At this time of year, many private banking institutions begin to look back on the last twelve months and look forward to the next twelve. Guernsey Finance, a leading international fiduciary centre, is no different. Patrick Brusnahan sits down with chief executive of Guernsey Finance, Fiona Le Poidevin, to discuss their future outlook for one of the world’s leading offshore tax heavens.

In Guernsey Press’ 2013 Finance Review, Le Poidevin described the year as a ‘mixed bag.’ While certain arms of Guernsey Finance have flourished in the past year, some have declined, particularly deposits. A heavy cost has been an increase in legislation upon private banking, which has taken up a lot of expense and time. The number of hoops needed to jump through has become a ‘burden’ and a consequence of this is that it starts to affect the consumer, which in turn, diminishes the faith the clientele have in Guernsey.

One of the main hindrances for Guernsey is the reputation that off-shore banking receives. Due to many critics condemning the morality of tax avoidance schemes such as off-shore banking, institutions like Guernsey have to be ‘whiter than white’ in the way they handle their business. This reputation is something that has continued to be very difficult to escape. Moreover, Le Poidevin feels that, often, sectors like hers are used as a ‘scapegoat’ for larger problems in the financial world. In fact, Guernsey has been one of the most transparent private banking institutions for many years. They have been registered with the European Union Savings Directive (EUSD) since 2005 and recently signed FATCA agreements with the UK with similar agreements with the US not far off. On whether the business is moral or not, Le Poidevin puts forward the question; ‘How do you legislate for morality?’ However, one advantage is that Guernsey has always maintained a good level of transparency in comparison to some countries in the EU which had to backtrack on previous secrecy policies. In addition, Guernsey has recently been commended by the Organisation for Economic Cooperation and Development (OECD) for its transparency as it has now signed its 50th Tax Information Exchange Agreement (TIEA).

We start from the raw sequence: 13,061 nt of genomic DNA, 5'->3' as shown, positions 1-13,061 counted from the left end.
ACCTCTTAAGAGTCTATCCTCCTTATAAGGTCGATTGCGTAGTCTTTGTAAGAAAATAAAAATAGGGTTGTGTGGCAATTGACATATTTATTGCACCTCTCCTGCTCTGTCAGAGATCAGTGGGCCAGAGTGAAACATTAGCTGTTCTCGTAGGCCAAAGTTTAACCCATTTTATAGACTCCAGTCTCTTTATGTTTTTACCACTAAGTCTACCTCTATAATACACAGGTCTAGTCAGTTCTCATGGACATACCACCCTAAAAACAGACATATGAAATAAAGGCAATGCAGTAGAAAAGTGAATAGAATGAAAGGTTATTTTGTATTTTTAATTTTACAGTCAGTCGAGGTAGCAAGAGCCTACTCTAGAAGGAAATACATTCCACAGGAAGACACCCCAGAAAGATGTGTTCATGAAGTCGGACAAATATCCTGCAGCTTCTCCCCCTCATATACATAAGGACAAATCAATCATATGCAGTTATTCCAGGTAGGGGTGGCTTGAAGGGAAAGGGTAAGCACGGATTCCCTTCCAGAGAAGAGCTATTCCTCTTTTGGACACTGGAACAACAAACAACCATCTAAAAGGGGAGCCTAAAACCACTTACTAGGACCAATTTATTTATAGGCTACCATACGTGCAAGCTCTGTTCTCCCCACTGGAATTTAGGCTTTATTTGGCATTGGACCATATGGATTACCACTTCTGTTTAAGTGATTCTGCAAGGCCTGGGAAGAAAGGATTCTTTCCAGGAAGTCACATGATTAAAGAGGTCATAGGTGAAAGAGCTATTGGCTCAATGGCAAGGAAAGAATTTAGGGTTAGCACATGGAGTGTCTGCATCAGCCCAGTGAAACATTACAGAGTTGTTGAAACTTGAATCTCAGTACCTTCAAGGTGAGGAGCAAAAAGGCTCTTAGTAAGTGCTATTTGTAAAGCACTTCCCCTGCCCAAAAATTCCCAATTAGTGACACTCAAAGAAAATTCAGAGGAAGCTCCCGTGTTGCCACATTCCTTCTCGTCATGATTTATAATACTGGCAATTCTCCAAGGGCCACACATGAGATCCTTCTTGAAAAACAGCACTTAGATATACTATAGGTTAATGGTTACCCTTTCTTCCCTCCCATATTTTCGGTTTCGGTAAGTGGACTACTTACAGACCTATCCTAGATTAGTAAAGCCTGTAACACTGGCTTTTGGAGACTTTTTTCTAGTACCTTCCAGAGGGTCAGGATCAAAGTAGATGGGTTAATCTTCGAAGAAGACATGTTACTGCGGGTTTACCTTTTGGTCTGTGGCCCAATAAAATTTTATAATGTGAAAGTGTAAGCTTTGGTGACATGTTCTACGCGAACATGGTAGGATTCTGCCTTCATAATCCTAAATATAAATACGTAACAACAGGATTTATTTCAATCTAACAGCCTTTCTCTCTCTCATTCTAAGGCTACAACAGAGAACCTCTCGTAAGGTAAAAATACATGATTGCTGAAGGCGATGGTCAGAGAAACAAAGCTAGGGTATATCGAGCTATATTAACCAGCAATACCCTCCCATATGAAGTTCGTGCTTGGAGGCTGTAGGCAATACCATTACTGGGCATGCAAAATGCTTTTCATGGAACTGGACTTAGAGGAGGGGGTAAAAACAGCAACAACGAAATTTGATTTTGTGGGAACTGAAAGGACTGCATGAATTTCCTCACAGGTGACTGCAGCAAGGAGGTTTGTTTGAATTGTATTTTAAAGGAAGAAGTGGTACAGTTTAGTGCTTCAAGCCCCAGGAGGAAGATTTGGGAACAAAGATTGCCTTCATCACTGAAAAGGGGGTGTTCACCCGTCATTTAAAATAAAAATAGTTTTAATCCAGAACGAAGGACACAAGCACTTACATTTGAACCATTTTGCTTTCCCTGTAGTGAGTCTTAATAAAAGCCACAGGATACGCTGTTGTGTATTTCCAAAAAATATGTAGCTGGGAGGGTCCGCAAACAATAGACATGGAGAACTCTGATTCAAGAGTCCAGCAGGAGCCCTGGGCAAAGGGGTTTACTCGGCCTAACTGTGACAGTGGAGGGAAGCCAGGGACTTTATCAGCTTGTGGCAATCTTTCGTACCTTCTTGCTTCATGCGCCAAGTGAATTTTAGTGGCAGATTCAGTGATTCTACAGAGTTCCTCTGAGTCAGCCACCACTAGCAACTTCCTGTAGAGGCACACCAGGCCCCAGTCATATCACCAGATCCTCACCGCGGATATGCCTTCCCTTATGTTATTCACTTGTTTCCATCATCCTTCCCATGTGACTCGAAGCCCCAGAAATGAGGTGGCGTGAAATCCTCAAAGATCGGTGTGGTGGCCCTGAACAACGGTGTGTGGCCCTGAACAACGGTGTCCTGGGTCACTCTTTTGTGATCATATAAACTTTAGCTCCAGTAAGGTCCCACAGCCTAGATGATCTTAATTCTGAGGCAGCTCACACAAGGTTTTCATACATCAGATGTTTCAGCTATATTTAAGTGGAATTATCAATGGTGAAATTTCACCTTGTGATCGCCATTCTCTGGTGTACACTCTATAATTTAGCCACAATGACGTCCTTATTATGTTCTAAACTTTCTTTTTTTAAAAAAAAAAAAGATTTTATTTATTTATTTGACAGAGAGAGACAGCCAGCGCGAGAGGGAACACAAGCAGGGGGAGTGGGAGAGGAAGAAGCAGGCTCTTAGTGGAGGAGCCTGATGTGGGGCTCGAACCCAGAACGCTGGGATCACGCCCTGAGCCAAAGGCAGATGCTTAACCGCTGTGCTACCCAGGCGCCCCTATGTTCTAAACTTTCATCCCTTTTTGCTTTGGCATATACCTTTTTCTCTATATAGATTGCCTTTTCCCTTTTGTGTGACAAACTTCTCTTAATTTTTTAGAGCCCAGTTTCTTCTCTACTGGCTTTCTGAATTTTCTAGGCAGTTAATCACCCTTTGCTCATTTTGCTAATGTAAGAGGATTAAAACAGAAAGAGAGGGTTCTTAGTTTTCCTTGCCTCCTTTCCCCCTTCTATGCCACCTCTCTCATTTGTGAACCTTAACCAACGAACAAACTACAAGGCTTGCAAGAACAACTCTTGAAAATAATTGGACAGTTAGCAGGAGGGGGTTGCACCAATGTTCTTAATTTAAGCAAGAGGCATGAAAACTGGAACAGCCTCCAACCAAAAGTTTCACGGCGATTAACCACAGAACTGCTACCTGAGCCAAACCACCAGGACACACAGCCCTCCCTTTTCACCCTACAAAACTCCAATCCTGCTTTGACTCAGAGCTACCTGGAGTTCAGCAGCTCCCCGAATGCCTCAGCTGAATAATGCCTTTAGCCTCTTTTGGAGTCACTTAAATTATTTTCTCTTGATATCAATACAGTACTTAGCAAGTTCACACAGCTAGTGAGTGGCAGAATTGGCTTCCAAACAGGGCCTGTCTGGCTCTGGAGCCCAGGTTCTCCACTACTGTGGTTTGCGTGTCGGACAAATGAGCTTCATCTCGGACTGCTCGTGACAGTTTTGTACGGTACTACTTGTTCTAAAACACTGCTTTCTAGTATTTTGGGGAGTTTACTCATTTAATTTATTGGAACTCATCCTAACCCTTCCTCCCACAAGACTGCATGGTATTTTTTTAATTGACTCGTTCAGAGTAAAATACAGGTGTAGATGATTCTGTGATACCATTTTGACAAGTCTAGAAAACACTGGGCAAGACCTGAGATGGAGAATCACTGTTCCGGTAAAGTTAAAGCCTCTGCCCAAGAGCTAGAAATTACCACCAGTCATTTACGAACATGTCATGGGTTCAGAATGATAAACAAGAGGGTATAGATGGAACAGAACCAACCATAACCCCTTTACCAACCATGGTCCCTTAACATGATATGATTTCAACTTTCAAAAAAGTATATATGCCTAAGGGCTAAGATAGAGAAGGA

Despite these recent setbacks, the Crown dependency of Guernsey looks set to strengthen its position in the near future. Later this month, a delegation from Guernsey is travelling to China to offer and reinforce their financial services to prospective and current clients respectively. This emerging market is one that Le Poidevin finds interesting and hopes to attract Tier 1 and 2 clients from the mainland. She considers it be a mutually beneficial arrangement as Guernsey’s profile is raised and China’s banks can gain an experienced and knowledgeable contact which can help raise their private banking arms to something above ‘red carpet retail.’ Other areas of great interest to Guernsey Finance are the Middle Eastern and US markets. Due to the banks already having locations within the United Kingdom, they feel that linking with Guernsey is merely the next stage in the process.

In summation, La Poidevin said that despite all the inconveniences and struggles of the last few years ‘one would hope we have reached a turning point.’

Currently, Guernsey holds £96 billion in deposits spread over 32 licensed banks. It is the second highest ranked offshore financial centre, behind only Jersey, and is ranked 36th worldwide.